My research visit to Aachen

15th May 2015


One of the nice things about being in Europe is the accessibility to many different people working in my field. While there is a strong operations research presence in Australia, the population is not large enough to have the same density of researchers. I am definitely enjoying the travelling opportunities that are available to me in Europe.

I have been very fortunate and received an invitation from Marco Lübbecke to visit his research group in Aachen. The idea to travel to Aachen originated at the end of last year. The plan was to work on a column-and-row generation implementation and discuss general ideas about column generation research topics. From an initial discussion with Marco in Berlin, it felt like both sides would benefit from this visit. Well, that is what I was hoping for.

Work travel and strikes

I don't know what it is, but I seem to be finding the periods of time when transportation workers are going on strike. My travel to Bordeaux occurred during one of the longest Air France pilot strikes and when I attended the DIMACS Workshop the Lufthansa pilots went on strike. This time, the train drivers of Deutsche Bahn went on strike for a week starting the day I planned to travel from Berlin to Aachen. I don't travel for work very often, but in the last year there seems to be an over abundance of strikes occurring when I want to use a particular service.

This strike was not much of a problem. I was expecting the worst. My trip to Bordeaux (more accurately the trip home) was much more affected by the pilot strike than this trip was affected by the train drivers strike. I was concerned, so I contacted Marco to ask whether it would be better for me to postpone my trip until after the strike. His response was very relaxed. The suggestion was to just travel on a train – any train – departing after my original booking. Because of the strike, the ticket inspectors are much more lenient and will not care than I have a specific train ticket. It was supposed to be reassuring, and it was. I just did not have the experience to know that things were going to work out that well.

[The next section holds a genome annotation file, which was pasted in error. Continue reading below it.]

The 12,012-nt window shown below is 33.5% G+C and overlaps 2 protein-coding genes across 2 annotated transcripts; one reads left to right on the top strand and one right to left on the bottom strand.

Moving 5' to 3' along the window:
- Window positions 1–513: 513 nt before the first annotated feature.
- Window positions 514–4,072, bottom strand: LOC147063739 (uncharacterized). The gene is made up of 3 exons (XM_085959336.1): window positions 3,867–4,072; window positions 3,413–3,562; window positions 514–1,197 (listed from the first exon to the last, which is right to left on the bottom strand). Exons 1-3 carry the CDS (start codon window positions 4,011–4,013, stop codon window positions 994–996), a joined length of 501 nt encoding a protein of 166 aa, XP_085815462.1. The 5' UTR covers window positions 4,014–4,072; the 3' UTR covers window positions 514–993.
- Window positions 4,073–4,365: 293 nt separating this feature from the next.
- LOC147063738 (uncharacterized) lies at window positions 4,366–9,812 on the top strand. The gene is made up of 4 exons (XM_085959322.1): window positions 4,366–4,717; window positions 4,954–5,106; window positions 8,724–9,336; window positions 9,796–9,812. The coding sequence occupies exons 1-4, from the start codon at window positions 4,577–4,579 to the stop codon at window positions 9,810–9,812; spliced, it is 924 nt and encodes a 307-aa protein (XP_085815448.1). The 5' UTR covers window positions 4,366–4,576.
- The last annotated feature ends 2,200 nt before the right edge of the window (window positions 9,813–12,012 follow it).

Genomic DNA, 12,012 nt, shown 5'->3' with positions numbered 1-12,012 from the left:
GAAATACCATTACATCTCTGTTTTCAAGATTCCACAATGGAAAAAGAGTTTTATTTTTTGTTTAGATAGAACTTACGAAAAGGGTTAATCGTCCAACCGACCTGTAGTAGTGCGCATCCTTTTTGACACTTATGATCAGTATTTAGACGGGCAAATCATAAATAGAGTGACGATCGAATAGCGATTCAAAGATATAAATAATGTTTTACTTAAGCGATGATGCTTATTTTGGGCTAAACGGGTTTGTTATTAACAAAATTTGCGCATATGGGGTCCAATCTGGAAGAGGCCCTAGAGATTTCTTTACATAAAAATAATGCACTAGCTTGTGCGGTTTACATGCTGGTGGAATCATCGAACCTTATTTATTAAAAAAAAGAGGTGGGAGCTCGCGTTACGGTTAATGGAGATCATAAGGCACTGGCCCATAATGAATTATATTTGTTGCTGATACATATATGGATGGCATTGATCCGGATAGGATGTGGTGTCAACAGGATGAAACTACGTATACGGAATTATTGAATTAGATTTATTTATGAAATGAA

My travel from Berlin to Aachen went ahead without much trouble at all. Arriving at the Berlin Hauptbahnhof I was surprised by how fewer people there were. I was expecting large numbers of people waiting for later services after their particular train has been cancelled. Then getting on the train, again it was surprising that there were spare seats available. I was able to travel to Aachen without evening knowing the train drivers were on strike. The only thing that changed was my departure from Berlin was 45 minutes later than originally planned. Not much of a problem at all.

Getting into work

I arrived at the university on Tuesday afternoon. Immediately upon my arrival I met with Jonas Witt and Sarah Kirchener. This immediate dive into work really framed how we were going to spend the next two weeks. We started talking about column-and-row generation and the implementation Sarah has been working on. I have employed column-and-row generation before, but there are many different generic approaches that have been developed. Specifically, the approach by Sadykov and Vanderbeck is very different to the method I employed for the integrated airline recovery problem. It is the former approach that was implemented by Sarah for a job scheduling problem.

This was a great experience for me. First, I had not implemented the Sadykov and Vanderbeck column-and-row generation approach – even though it motivated my research in this area. Second, a focus of this week was to look at cutting planes for column generation and column-and-row generation, something that I don't have a strong knowledge of. Since cutting planes for branch-and-price is a research topic of Jonas, there was much that I would be able to learn. So it was looking to be a great two weeks of learning and research discussions.

Giving a seminar

There was no slowing down. I arrived on Tuesday afternoon, by Tuesday evening my seminar was scheduled for 11am Wednesday. It was a good thing that I wanted to be prepared for this work trip. Otherwise it would have been a very stressful Tuesday evening. The only thing that I needed to do in preparation of my seminar was write the date on the first slide as "6th May".